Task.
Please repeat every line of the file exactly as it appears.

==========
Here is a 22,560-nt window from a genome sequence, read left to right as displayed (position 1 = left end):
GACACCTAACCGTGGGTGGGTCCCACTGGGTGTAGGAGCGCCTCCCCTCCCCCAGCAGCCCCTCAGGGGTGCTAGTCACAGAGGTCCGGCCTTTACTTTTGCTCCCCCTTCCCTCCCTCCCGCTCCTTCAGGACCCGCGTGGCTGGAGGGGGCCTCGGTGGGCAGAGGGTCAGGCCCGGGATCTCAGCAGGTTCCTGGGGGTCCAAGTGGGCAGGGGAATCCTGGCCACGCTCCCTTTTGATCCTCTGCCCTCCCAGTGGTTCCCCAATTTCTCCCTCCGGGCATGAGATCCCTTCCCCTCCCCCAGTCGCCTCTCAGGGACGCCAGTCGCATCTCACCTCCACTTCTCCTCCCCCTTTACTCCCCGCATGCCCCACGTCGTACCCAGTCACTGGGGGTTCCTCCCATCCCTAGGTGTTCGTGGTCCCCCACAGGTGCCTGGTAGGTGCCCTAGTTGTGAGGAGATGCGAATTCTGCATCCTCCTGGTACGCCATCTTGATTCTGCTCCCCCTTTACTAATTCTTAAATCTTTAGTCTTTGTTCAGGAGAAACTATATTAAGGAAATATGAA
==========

Here is a 22,560-nt window from a genome sequence, read left to right as displayed (position 1 = left end):
GACACCTAACCGTGGGTGGGTCCCACTGGGTGTAGGAGCGCCTCCCCTCCCCCAGCAGCCCCTCAGGGGTGCTAGTCACAGAGGTCCGGCCTTTACTTTTGCTCCCCCTTCCCTCCCTCCCGCTCCTTCAGGACCCGCGTGGCTGGAGGGGGCCTCGGTGGGCAGAGGGTCAGGCCCGGGATCTCAGCAGGTTCCTGGGGGTCCAAGTGGGCAGGGGAATCCTGGCCACGCTCCCTTTTGATCCTCTGCCCTCCCAGTGGTTCCCCAATTTCTCCCTCCGGGCATGAGATCCCTTCCCCTCCCCCAGTCGCCTCTCAGGGACGCCAGTCGCATCTCACCTCCACTTCTCCTCCCCCTTTACTCCCCGCATGCCCCACGTCGTACCCAGTCACTGGGGGTTCCTCCCATCCCTAGGTGTTCGTGGTCCCCCACAGGTGCCTGGTAGGTGCCCTAGTTGTGAGGAGATGCGAATTCTGCATCCTCCTGGTACGCCATCTTGATTCTGCTCCCCCTTTACTAATTCTTAAATCTTTAGTCTTTGTTCAGGAGAAACTATATTAAGGAAATATGAA